Expiratory high-resolution CT (HRCT) imaging corresponds to an additional CT acquisition performed as part of the HRCT chest protocol. It represents a scan performed with the patient on supine and images obtained at the end-expiration.  It is a useful method for detecting small airways obstruct...
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HRCT chest: prone images

Prone high-resolution CT (HRCT) chest corresponds to an additional CT acquisition performed as part of an HRCT chest protocol. It represents a scan performed with the patient in a prone position and images obtained in full inspiration.  This additional imaging is particularly useful for detecti...
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Human coronavirus

The human coronaviruses (hCoVs), members of the family Coronaviridae, are enveloped RNA viruses that affect humans, mammals and birds, causing both acute and chronic illnesses. Four of the seven known human coronaviruses usually cause a mild coryzal illness only, these are HKU1, NL63, OC43, and...
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Hybrid lesion (pediatric chest)

A hybrid lesion in pediatric chest radiology refers to a combination of a congenital pulmonary airways malformation (CPAM) and a pulmonary sequestration (most commonly extralobar). It falls under a type of bronchopulmonary foregut malformation. Due to more sophisticated imaging, they are increas...
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Hydatid cyst signs

There are numerous named imaging signs of hydatid cysts in echinococcal infection. There is considerable variability in the naming and definition of many of the signs in the literature. In general, the signs demonstrate the presence of laminated cyst membranes in various morphologies within a la...
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Hydatid disease

Hydatid cysts result from infection by the Echinococcus tapeworm species and can result in cyst formation anywhere in the body. Epidemiology Cystic echinococcosis has a worldwide geographical distribution. The Mediterranean basin is an important endemic area 6,7. Pathology There are two main...
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Hydropneumothorax

A hydropneumothorax (plural: hydropneumothoraces) (or less commonly pneumohydrothorax (plural: pneumohydrothoraces)) is the term given to the concurrent presence of a pneumothorax and pleural effusion (i.e. hydrothorax) (i.e. gas and fluid) in the pleural space. Pathology It may arise in vario...
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Hyparterial bronchus

A hyparterial bronchus is any bronchus originating inferior to the level of the pulmonary artery. Conversely, the right superior lobar bronchus can be referred to by its anatomical relationship to the pulmonary arteries as being eparterial. The term may be encountered in the classification of ...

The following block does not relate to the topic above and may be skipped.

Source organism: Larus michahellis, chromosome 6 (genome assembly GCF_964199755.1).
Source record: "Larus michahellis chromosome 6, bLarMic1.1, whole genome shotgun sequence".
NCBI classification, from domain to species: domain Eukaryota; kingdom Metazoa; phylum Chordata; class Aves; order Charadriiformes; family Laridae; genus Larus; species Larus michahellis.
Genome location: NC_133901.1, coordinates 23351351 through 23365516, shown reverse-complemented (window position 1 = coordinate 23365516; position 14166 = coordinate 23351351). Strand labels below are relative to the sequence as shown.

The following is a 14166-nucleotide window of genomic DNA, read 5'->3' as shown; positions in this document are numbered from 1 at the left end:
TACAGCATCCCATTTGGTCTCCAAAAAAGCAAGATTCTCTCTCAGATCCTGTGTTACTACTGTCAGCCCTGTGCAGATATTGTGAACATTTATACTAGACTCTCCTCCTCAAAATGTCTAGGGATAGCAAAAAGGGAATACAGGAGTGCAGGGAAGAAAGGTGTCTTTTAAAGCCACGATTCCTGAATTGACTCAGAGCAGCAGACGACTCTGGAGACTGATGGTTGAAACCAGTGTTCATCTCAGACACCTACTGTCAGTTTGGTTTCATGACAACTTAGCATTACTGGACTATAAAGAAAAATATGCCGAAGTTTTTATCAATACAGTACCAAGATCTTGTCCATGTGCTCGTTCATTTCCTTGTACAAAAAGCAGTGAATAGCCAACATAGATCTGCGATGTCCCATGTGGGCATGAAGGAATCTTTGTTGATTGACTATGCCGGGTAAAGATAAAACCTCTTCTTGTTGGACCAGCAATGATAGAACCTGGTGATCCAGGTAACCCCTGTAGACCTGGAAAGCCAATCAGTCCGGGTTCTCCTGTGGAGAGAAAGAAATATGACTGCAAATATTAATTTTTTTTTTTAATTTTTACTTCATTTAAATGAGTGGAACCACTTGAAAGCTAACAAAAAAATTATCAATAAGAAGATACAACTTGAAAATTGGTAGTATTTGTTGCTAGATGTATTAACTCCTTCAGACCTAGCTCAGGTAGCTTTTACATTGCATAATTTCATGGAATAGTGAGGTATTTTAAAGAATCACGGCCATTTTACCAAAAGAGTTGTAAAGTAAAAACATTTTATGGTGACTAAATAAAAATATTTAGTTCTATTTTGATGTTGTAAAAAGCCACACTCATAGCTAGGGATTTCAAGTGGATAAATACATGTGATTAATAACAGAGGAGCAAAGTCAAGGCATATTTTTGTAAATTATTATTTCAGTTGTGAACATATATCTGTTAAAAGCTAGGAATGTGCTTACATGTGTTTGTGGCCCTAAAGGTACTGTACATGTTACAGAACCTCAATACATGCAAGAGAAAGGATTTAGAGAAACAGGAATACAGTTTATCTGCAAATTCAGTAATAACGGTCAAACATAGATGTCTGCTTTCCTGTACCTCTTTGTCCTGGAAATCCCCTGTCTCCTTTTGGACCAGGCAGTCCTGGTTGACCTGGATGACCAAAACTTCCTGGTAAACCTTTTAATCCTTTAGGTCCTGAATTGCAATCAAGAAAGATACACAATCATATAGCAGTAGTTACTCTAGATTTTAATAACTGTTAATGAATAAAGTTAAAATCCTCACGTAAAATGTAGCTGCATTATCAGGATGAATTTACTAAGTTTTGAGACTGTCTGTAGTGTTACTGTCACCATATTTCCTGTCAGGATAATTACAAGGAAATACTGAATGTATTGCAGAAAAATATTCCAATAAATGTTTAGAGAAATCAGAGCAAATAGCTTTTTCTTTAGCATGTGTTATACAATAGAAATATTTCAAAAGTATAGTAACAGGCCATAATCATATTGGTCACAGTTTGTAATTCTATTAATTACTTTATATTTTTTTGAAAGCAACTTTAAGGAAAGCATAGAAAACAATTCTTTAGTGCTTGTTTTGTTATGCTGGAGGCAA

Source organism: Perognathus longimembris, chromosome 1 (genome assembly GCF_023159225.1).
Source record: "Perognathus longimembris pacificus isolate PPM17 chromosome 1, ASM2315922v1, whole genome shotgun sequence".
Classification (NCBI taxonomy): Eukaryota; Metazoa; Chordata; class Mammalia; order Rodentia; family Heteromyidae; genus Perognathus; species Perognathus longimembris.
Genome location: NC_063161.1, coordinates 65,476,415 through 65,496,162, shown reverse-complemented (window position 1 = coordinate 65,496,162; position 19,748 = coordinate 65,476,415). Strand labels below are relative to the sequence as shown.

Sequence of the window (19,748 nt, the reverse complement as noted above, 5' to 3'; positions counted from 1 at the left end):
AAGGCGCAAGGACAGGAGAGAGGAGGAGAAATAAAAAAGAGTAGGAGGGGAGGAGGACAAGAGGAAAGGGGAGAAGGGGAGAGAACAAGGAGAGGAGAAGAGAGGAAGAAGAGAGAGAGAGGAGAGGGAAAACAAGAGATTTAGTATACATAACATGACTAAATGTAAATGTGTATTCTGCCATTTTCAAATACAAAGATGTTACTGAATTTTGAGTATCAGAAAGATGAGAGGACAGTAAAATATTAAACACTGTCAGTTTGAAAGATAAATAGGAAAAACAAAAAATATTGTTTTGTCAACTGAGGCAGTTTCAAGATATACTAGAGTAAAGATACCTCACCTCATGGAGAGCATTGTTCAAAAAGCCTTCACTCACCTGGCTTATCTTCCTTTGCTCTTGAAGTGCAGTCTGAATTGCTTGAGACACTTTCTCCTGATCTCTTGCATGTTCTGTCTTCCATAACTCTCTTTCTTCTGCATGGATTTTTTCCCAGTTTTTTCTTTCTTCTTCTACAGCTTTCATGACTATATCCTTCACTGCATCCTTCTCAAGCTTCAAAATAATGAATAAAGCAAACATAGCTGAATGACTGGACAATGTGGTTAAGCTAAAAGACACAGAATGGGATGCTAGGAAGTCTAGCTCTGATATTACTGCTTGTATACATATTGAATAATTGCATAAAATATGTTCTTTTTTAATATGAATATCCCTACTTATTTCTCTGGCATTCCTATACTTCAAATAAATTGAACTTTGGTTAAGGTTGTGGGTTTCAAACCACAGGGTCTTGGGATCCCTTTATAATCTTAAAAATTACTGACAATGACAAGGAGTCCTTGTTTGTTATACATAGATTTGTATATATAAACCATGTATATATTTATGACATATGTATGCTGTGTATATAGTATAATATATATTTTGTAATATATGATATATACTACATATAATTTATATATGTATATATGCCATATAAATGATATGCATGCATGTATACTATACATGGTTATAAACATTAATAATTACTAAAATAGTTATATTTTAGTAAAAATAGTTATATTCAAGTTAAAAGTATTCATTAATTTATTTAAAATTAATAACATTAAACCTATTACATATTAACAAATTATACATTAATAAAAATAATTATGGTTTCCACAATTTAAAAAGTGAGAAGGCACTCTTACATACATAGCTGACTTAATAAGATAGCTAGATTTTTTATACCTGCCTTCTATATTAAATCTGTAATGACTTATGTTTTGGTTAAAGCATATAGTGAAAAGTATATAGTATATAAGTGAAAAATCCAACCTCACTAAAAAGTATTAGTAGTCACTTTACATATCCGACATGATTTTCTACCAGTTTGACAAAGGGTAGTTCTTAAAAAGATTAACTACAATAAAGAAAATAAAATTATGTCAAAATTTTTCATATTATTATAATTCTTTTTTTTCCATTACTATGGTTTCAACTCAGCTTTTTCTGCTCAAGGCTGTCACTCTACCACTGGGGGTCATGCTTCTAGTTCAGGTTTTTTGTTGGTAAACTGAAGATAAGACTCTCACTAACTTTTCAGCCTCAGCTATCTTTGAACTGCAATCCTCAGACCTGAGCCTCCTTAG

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Hyperacute lung transplant rejection

Hyperacute lung transplant rejection is a rare, rapid and often fatal form of early post lung transplant complications. Epidemiology Hyperacute rejection occurs in the first few hours after reperfusion of the allograft lungs.  Pathology Following recommencement of blood flow into the allogra...
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Hyperattenuating pulmonary abnormalities

Hyperattenuating pulmonary abnormalities refer to lung parenchymal opacities/lesions that are generally higher attenuation on CT than most soft tissues. An exact definition is usually not provided 1-3, while some authors focus on abnormalities that are as subjectively opaque as bony structures 4...
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Hyperattenuating pulmonary consolidation

Hyperattenuating pulmonary consolidation refers to a region of lung parenchyma with air space opacification that has higher attenuation on CT than muscle or than expected with typical causes of consolidation such as pneumonia (fluid attenuation) or cancer (soft tissue attenuation). The differen...
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Hyperattenuating pulmonary mass lesion

There are only a few causes of a hyperattenuating pulmonary mass which can be often due to internal calcification. They include:  granuloma: most common pulmonary hamartoma bronchogenic carcinoma carcinoid tumors pulmonary metastases mucoid calcification of mucinous adenocarcinoma breast ...